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Remarkable Leadership

Welcome to a deeper look into the Remarkable Leadership Series. This series is designed to help leaders reach their potential, strengthen their leadership talents, achieve goals, and inspire others.

The first topic is about Building Relationships.

A leader with confidence

Remarkable leaders know how to build and leverage relationships in an impactful way. They need to establish strong working relationships with a variety of people, so that they can get their job done with support and advocacy. You need to develop and deliver upon the interpersonal skills that help advance your ideas, create effective solutions, and get the job done.

Here are ten simple things that you can do to build better relationships as a leader.

  1. Be inspirational. Employees want to follow people with those who inspire. Find your passion and share it with others. Help others to see and understand the bigger picture on what you find to be motivational. Help them tune into the “What’s in It for Me?” message.

  2. Learn to be a generous listener. There is very little listening in our society anymore. It has become talking not listening. Having a better story or “one-upping” the other person so that you can feel bigger and better. My suggestion is that you will indeed fill bigger and better by giving the gift of your attention, concern, and honoring the other person with allowing them to share what is important to them… then truly listening.

  3. Be aware of your non-verbal messages. These non-verbals (like eye contact, tone of voice, hand gestures) can impact and influence your relationships with others. Many are not even aware of the significance that these non-speaking messages have. Your words may be saying one thing and yet, your body is telling a different story. Learn to read other people’s body language and non-verbal clues, as they will not lie. These clues can share with you whether or not they are connected to you, doubt you, or agree with you. When in doubt… check it out. If you are not sure whether someone is, for example in agreement with you, go ahead and ask them. It is better to know then guess.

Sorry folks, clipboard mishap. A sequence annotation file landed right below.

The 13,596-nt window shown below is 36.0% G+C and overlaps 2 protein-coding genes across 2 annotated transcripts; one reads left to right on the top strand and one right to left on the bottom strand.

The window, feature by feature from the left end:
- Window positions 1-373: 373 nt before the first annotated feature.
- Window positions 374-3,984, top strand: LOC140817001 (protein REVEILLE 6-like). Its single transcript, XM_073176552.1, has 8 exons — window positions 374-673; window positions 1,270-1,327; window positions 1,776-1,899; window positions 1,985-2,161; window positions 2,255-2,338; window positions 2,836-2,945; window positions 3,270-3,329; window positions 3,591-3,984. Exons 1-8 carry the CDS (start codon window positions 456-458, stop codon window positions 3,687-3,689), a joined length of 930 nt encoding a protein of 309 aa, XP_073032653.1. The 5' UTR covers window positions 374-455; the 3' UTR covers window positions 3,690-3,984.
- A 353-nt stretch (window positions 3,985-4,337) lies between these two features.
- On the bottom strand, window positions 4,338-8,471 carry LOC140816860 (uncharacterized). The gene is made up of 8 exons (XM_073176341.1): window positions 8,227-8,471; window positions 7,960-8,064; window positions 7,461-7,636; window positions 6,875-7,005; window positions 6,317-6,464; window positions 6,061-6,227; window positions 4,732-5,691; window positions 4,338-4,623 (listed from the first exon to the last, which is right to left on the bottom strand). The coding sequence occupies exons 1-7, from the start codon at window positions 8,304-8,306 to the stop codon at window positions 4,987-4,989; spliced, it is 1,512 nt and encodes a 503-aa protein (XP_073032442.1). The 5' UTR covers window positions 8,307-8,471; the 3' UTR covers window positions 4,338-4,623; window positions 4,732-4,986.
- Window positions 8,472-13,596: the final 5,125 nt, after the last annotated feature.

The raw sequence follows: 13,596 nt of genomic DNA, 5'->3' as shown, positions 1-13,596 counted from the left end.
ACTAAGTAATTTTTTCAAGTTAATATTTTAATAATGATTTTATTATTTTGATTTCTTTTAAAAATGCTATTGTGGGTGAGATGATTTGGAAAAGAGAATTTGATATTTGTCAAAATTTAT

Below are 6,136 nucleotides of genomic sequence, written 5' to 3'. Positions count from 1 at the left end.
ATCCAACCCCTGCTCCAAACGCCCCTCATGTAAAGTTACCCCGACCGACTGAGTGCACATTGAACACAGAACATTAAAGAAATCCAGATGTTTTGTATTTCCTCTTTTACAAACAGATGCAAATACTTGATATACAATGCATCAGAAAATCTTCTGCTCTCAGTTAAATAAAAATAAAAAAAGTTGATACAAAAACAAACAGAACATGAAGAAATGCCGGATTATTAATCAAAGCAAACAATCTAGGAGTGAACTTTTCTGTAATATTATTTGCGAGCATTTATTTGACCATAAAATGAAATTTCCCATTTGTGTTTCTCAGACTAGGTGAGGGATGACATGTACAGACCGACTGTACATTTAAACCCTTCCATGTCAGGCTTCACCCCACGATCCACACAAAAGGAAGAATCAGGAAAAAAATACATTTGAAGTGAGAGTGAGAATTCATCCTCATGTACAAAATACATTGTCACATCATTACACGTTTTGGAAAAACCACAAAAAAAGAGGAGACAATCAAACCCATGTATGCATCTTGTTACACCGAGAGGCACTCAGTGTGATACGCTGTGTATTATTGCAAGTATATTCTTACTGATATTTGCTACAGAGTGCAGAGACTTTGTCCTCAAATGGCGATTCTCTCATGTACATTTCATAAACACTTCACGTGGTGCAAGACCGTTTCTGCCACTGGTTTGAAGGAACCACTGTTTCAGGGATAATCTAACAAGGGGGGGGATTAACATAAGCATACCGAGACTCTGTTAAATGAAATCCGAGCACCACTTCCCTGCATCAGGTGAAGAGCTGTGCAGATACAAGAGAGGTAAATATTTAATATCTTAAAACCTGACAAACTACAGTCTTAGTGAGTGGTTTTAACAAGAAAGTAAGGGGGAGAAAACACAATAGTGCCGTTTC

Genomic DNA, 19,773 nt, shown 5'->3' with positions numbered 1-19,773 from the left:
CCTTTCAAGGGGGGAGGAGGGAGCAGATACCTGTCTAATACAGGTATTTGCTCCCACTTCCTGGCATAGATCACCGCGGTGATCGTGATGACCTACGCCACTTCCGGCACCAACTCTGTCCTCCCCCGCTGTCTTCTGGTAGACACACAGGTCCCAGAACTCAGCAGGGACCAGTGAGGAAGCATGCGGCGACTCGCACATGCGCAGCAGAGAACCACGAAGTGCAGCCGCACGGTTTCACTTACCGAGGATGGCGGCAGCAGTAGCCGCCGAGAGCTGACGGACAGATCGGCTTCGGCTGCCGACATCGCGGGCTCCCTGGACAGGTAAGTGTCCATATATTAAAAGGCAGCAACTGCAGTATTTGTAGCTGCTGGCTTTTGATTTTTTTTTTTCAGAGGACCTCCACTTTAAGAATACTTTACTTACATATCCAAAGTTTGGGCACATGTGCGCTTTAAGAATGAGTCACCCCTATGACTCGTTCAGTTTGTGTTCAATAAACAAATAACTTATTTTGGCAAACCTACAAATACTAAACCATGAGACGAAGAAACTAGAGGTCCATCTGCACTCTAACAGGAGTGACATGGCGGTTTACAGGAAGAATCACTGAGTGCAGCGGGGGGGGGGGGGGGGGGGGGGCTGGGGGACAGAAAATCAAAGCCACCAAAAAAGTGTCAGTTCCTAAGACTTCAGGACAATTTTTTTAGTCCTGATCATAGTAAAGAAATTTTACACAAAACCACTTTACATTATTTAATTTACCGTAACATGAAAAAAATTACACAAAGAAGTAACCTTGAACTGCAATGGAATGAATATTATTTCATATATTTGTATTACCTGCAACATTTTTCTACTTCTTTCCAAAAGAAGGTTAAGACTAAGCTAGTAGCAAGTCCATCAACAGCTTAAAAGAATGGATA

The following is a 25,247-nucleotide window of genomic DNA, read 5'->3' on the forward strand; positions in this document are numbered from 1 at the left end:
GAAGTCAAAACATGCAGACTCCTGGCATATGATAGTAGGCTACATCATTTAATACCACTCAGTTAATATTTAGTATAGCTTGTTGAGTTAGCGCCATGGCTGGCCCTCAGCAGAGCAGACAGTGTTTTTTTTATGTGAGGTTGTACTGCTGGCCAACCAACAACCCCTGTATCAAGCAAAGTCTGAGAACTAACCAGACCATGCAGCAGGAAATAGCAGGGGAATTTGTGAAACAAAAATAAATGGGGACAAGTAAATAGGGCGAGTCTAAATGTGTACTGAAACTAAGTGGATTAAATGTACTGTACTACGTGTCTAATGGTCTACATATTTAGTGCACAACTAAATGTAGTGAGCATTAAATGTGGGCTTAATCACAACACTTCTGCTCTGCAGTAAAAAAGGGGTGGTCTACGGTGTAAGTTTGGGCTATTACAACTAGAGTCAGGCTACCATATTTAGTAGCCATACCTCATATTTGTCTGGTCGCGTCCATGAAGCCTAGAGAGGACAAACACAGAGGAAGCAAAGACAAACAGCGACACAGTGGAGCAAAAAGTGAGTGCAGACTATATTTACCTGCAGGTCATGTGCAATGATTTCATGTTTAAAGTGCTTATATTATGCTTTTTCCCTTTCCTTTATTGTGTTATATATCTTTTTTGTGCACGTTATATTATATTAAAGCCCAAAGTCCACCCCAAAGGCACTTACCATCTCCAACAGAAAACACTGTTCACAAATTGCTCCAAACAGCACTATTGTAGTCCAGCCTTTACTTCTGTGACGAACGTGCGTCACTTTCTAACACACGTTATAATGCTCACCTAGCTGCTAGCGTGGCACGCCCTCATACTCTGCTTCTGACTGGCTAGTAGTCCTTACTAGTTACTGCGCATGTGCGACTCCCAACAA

4. Become a mentor. Relationships are an important part of any career, but all too often, it is about taking and receiving from others to advance oneself. Instead…. Make the choice to take someone under your wing and teach them what you have learned as a leader. You will find that it reinforces the positive qualities of your effective leadership, but it will also bring satisfaction to you, knowing that you have made a difference in someone’s career.

  5. Come from a place of curiosity (not judgment) Let’s face it… no one likes to feel or be judged. When you criticize or are skeptical, you will not build effective relationships. Seek to understand, so that you can strengthen relationships from the ability to see things from another’s perspective. Be neutral and simply ask them to share their viewpoint. When you come from a place of sincerity and authenticity, you will build strong relationships.

  6. Provide honest feedback to build relationships and improve your ability to lead. Ask for feedback from a committee or other group you help lead. Give members an opportunity to express their thoughts. Create the environment where you and others can reflect on what was spoken and simply say… “Thank you for sharing that with me.”

  7. Learn from others. Make it a habit to look at other leaders and learn from them. Study great leaders. Learn from their mistakes. Repeat the elements that were successful. Identify a role model and model their behavior. Use your (imaginary) role model to help you make decisions and guide you to effective problem solving. Take time to build relationships through listening to their story and by asking poignant questions that demonstrates your admiration and interest in learning from them.

  8. Make it right. While we like to think that leaders get along with everyone… This is not true. What effective leaders do is identify those leaders who are different and leverage their differences by turning them into strengths. Leaders also know how and when to apologize when a mistake was made and how to repair damaged relationships. Look at your not-so-great relationships and identify what needs to be done to right them.

  9. Provide positive reinforcement. Let others know when they are doing well. Catch them in the right and doing the behavior that you want to see repeated. We remember those times when someone in our life took the time to let us know we did a great job. Too often we don’t deliver positive praise for fear of discomfort, or not wanting to embarrass the other person, or even feeling like you should not have to… “they were just doing their job.” When you are the deliverer of good news, your relationship strengthens.

  10. Be yourself. To build good relationships with others, you need to lead from a place of authenticity. Achievers in history share one thing in common – they knew themselves well and they leveraged their strengths. Bring your full self to work and allow people to see and be led by a leader who is confident, natural, and genuine.

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